Townsend hopes to recapture variety show's luster TURNED ON IN L.A. -- Fall Preview

July 13, 1993|By David Zurawik | David Zurawik,Television Critic

LOS ANGELES -- Are you ready for "Rodney King, the Musical"?

How about "6 Minutes," featuring ace investigative reporter Ike Wallace?

Or what about a remake of "The Godfather," with an African-American cast led by Bill Cosby playing the godfather?

You'll see all of the above this fall on "Townsend Television," the new Fox variety show starring filmmaker Robert ('Hollywood Shuffle") Townsend.

You'll also see Whitney Houston singing Aretha Franklin's "Call Me," Gladys Knight doing songs by Eric Clapton, and Sinbad as a space mutant in a parody of "Star Trek, the First Generation," Townsend said in an interview here yesterday.

"I love the old-fashioned magic of the shows that I watched on TV when I was growing up," Townsend said. "And that's what I want to bring back to television."

Townsend might need a bit of magic for his new show to make it in the ratings this fall. First, there hasn't been a successful prime-time variety show on network TV in more than a decade. And to make matters worse, Fox has scheduled "Townsend Television" at 7 p.m. Sundays opposite "60 Minutes," one of the five most-watched shows on TV. The time slot has become the graveyard of too many shows to count over the years.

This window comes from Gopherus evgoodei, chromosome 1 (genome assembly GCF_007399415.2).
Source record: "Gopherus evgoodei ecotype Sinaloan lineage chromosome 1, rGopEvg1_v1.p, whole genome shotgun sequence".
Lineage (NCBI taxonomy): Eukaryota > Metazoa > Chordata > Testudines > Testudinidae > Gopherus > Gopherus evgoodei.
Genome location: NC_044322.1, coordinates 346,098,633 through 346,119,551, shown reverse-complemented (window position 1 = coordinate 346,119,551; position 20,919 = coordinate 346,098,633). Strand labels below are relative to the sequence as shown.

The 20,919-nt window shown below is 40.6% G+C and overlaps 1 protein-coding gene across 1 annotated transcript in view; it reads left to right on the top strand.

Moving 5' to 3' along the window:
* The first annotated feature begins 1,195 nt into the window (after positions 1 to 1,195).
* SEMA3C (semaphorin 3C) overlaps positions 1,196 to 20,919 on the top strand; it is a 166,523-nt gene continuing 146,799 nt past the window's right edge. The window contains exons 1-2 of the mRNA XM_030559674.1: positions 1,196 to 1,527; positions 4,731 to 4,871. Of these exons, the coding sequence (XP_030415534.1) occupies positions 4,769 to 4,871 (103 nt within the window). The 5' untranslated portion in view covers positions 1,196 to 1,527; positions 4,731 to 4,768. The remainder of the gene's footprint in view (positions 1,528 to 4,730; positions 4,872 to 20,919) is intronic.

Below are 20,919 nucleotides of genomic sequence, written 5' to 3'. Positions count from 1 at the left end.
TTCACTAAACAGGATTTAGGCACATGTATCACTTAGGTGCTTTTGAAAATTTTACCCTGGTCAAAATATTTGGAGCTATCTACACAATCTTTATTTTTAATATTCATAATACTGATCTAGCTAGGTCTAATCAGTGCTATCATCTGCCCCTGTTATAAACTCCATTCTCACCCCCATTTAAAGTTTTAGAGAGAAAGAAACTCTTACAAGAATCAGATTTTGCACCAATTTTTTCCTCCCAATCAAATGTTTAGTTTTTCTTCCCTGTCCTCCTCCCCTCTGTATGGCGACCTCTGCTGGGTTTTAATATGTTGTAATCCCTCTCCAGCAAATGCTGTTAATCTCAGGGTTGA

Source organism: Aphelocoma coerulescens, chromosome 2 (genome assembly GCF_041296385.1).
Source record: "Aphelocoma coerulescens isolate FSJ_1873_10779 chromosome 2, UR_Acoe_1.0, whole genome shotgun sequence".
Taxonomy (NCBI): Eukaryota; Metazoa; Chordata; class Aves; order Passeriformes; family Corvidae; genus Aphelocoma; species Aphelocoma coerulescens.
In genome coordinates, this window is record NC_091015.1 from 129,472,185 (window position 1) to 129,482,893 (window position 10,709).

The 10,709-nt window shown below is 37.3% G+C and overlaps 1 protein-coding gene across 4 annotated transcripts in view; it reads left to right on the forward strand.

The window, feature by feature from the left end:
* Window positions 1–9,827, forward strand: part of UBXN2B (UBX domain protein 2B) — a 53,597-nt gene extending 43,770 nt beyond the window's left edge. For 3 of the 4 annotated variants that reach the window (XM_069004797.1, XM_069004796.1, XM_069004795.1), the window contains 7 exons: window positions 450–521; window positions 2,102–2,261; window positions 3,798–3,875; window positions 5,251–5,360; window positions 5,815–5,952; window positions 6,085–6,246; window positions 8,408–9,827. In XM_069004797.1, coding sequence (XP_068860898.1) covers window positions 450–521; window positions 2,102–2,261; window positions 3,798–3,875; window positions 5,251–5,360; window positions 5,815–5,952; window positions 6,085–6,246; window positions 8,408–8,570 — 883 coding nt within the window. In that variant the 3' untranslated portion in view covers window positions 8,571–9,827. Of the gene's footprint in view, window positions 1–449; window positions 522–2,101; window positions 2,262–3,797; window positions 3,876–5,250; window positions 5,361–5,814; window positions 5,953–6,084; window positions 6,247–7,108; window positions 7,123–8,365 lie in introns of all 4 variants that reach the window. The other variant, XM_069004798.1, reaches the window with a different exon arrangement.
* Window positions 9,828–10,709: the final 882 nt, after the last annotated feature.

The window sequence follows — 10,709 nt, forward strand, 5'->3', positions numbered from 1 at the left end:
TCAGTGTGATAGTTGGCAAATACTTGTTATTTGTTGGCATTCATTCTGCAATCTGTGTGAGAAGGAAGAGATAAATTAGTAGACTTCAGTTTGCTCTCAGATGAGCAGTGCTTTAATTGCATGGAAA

"I know all that," Townsend said. "But as long as I break the format, we have a chance. We'll break the format with remakes, like "The Godfather," or in having artists, like Whitney Houston, singing songs of other artists they admire instead of their own hits . . . The idea is that when you tune us in you see things you can only see by watching us."

Townsend does have a rare and brilliant comic perspective that you won't see elsewhere in prime time this fall: He seems to be able to see situations through vastly different cultural perspectives.

One recurring character in the new show, Nigel Spider, for example, is a hip, streetwise, African-American detective who speaks with an upper-class English accent. And, during yesterday's session, when Townsend sang a bit of "Rodney King, the Musical," what you heard was the male, tenor voice and sensibility of "Oklahoma" commenting on the urban street scene played over and over on videotape.

"I grew up on the West Side of Chicago, in a terrible neighborhood," Townsend said. "But I learned about other views and worlds by watching TV.

"I love watching Andy Griffith teach those little lessons to Opie . . . I watched the Royal Shakespeare Company do 'Hamlet' on TV, and read it just like they did when I was called on in class. . .

"When I was a kid, they called me 'TV Guide,' because I knew everything that was on TV and I could do all the voices. . . . That's all part of what I want 'Townsend Television' to be for the people who watch us this fall."

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